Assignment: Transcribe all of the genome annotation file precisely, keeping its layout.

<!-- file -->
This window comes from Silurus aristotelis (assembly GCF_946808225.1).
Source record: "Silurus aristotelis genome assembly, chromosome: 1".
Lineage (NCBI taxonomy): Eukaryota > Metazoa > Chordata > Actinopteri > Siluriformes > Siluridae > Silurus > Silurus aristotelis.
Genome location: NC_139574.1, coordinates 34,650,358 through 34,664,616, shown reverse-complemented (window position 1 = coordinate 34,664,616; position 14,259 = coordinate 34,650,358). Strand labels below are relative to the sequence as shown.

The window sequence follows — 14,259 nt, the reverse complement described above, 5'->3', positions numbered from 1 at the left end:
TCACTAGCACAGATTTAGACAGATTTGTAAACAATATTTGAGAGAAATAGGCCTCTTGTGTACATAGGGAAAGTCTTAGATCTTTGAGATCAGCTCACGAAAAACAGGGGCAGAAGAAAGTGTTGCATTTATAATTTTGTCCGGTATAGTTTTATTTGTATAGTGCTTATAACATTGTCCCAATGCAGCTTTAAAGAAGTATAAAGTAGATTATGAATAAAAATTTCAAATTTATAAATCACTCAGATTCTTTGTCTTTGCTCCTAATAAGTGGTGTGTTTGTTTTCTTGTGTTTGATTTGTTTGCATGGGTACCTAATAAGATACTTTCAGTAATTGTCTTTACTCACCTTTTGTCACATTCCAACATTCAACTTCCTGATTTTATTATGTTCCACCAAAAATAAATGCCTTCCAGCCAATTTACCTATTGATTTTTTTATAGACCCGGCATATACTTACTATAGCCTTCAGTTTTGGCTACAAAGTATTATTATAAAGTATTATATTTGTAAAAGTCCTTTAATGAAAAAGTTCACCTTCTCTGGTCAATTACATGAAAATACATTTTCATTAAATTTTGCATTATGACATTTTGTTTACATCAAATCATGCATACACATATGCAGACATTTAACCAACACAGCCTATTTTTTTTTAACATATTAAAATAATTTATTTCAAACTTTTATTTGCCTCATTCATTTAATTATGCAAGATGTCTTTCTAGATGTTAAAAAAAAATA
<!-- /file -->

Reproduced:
This window comes from Silurus aristotelis (assembly GCF_946808225.1).
Source record: "Silurus aristotelis genome assembly, chromosome: 1".
Lineage (NCBI taxonomy): Eukaryota > Metazoa > Chordata > Actinopteri > Siluriformes > Siluridae > Silurus > Silurus aristotelis.
Genome location: NC_139574.1, coordinates 34,650,358 through 34,664,616, shown reverse-complemented (window position 1 = coordinate 34,664,616; position 14,259 = coordinate 34,650,358). Strand labels below are relative to the sequence as shown.

The window sequence follows — 14,259 nt, the reverse complement described above, 5'->3', positions numbered from 1 at the left end:
TCACTAGCACAGATTTAGACAGATTTGTAAACAATATTTGAGAGAAATAGGCCTCTTGTGTACATAGGGAAAGTCTTAGATCTTTGAGATCAGCTCACGAAAAACAGGGGCAGAAGAAAGTGTTGCATTTATAATTTTGTCCGGTATAGTTTTATTTGTATAGTGCTTATAACATTGTCCCAATGCAGCTTTAAAGAAGTATAAAGTAGATTATGAATAAAAATTTCAAATTTATAAATCACTCAGATTCTTTGTCTTTGCTCCTAATAAGTGGTGTGTTTGTTTTCTTGTGTTTGATTTGTTTGCATGGGTACCTAATAAGATACTTTCAGTAATTGTCTTTACTCACCTTTTGTCACATTCCAACATTCAACTTCCTGATTTTATTATGTTCCACCAAAAATAAATGCCTTCCAGCCAATTTACCTATTGATTTTTTTATAGACCCGGCATATACTTACTATAGCCTTCAGTTTTGGCTACAAAGTATTATTATAAAGTATTATATTTGTAAAAGTCCTTTAATGAAAAAGTTCACCTTCTCTGGTCAATTACATGAAAATACATTTTCATTAAATTTTGCATTATGACATTTTGTTTACATCAAATCATGCATACACATATGCAGACATTTAACCAACACAGCCTATTTTTTTTTAACATATTAAAATAATTTATTTCAAACTTTTATTTGCCTCATTCATTTAATTATGCAAGATGTCTTTCTAGATGTTAAAAAAAAATA